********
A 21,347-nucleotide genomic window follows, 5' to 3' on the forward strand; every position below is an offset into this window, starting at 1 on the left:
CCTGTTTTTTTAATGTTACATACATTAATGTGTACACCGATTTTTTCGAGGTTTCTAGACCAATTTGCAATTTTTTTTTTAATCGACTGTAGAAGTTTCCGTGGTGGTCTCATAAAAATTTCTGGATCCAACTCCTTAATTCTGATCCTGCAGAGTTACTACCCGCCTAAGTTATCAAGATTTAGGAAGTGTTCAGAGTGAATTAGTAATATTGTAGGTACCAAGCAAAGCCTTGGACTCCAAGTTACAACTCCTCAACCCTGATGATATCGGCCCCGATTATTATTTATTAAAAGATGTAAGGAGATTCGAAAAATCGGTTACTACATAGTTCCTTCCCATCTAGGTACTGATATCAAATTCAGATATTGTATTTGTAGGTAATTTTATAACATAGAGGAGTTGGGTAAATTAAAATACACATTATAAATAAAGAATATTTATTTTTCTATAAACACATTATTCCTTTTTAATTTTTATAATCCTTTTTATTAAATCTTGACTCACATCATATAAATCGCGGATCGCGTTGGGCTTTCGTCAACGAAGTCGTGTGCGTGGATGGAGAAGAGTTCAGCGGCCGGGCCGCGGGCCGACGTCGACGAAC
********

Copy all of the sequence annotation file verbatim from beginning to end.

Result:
A 21,347-nucleotide genomic window follows, 5' to 3' on the forward strand; every position below is an offset into this window, starting at 1 on the left:
CCTGTTTTTTTAATGTTACATACATTAATGTGTACACCGATTTTTTCGAGGTTTCTAGACCAATTTGCAATTTTTTTTTTAATCGACTGTAGAAGTTTCCGTGGTGGTCTCATAAAAATTTCTGGATCCAACTCCTTAATTCTGATCCTGCAGAGTTACTACCCGCCTAAGTTATCAAGATTTAGGAAGTGTTCAGAGTGAATTAGTAATATTGTAGGTACCAAGCAAAGCCTTGGACTCCAAGTTACAACTCCTCAACCCTGATGATATCGGCCCCGATTATTATTTATTAAAAGATGTAAGGAGATTCGAAAAATCGGTTACTACATAGTTCCTTCCCATCTAGGTACTGATATCAAATTCAGATATTGTATTTGTAGGTAATTTTATAACATAGAGGAGTTGGGTAAATTAAAATACACATTATAAATAAAGAATATTTATTTTTCTATAAACACATTATTCCTTTTTAATTTTTATAATCCTTTTTATTAAATCTTGACTCACATCATATAAATCGCGGATCGCGTTGGGCTTTCGTCAACGAAGTCGTGTGCGTGGATGGAGAAGAGTTCAGCGGCCGGGCCGCGGGCCGACGTCGACGAAC